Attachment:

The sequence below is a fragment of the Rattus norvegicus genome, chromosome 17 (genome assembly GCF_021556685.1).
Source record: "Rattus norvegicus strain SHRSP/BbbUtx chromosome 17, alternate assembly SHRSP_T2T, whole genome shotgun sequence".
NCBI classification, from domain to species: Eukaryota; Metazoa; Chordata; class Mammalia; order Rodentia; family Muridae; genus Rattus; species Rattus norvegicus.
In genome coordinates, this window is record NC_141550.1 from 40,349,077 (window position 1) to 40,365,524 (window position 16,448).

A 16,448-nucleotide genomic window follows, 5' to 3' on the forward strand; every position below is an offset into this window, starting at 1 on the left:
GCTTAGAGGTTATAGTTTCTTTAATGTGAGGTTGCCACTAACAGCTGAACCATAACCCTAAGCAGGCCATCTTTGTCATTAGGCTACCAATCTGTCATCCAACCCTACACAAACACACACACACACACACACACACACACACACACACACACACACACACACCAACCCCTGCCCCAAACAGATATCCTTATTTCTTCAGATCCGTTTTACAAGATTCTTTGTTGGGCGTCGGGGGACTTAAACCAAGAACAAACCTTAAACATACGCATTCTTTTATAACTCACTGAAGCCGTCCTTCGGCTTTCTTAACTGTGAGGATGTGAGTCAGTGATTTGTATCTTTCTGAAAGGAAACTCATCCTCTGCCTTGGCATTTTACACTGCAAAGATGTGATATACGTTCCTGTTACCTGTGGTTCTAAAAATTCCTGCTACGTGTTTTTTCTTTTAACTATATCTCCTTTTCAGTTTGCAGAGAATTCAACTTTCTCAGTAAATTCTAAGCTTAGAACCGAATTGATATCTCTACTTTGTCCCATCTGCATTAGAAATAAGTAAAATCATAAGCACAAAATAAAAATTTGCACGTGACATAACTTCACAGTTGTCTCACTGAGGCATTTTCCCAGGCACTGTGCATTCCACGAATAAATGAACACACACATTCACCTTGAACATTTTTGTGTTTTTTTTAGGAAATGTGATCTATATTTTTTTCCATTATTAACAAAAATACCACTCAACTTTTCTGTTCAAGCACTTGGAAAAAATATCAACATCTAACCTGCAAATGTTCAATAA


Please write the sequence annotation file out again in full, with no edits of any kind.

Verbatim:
The sequence below is a fragment of the Rattus norvegicus genome, chromosome 17 (genome assembly GCF_021556685.1).
Source record: "Rattus norvegicus strain SHRSP/BbbUtx chromosome 17, alternate assembly SHRSP_T2T, whole genome shotgun sequence".
NCBI classification, from domain to species: Eukaryota; Metazoa; Chordata; class Mammalia; order Rodentia; family Muridae; genus Rattus; species Rattus norvegicus.
In genome coordinates, this window is record NC_141550.1 from 40,349,077 (window position 1) to 40,365,524 (window position 16,448).

A 16,448-nucleotide genomic window follows, 5' to 3' on the forward strand; every position below is an offset into this window, starting at 1 on the left:
GCTTAGAGGTTATAGTTTCTTTAATGTGAGGTTGCCACTAACAGCTGAACCATAACCCTAAGCAGGCCATCTTTGTCATTAGGCTACCAATCTGTCATCCAACCCTACACAAACACACACACACACACACACACACACACACACACACACACACACACACACCAACCCCTGCCCCAAACAGATATCCTTATTTCTTCAGATCCGTTTTACAAGATTCTTTGTTGGGCGTCGGGGGACTTAAACCAAGAACAAACCTTAAACATACGCATTCTTTTATAACTCACTGAAGCCGTCCTTCGGCTTTCTTAACTGTGAGGATGTGAGTCAGTGATTTGTATCTTTCTGAAAGGAAACTCATCCTCTGCCTTGGCATTTTACACTGCAAAGATGTGATATACGTTCCTGTTACCTGTGGTTCTAAAAATTCCTGCTACGTGTTTTTTCTTTTAACTATATCTCCTTTTCAGTTTGCAGAGAATTCAACTTTCTCAGTAAATTCTAAGCTTAGAACCGAATTGATATCTCTACTTTGTCCCATCTGCATTAGAAATAAGTAAAATCATAAGCACAAAATAAAAATTTGCACGTGACATAACTTCACAGTTGTCTCACTGAGGCATTTTCCCAGGCACTGTGCATTCCACGAATAAATGAACACACACATTCACCTTGAACATTTTTGTGTTTTTTTTAGGAAATGTGATCTATATTTTTTTCCATTATTAACAAAAATACCACTCAACTTTTCTGTTCAAGCACTTGGAAAAAATATCAACATCTAACCTGCAAATGTTCAATAA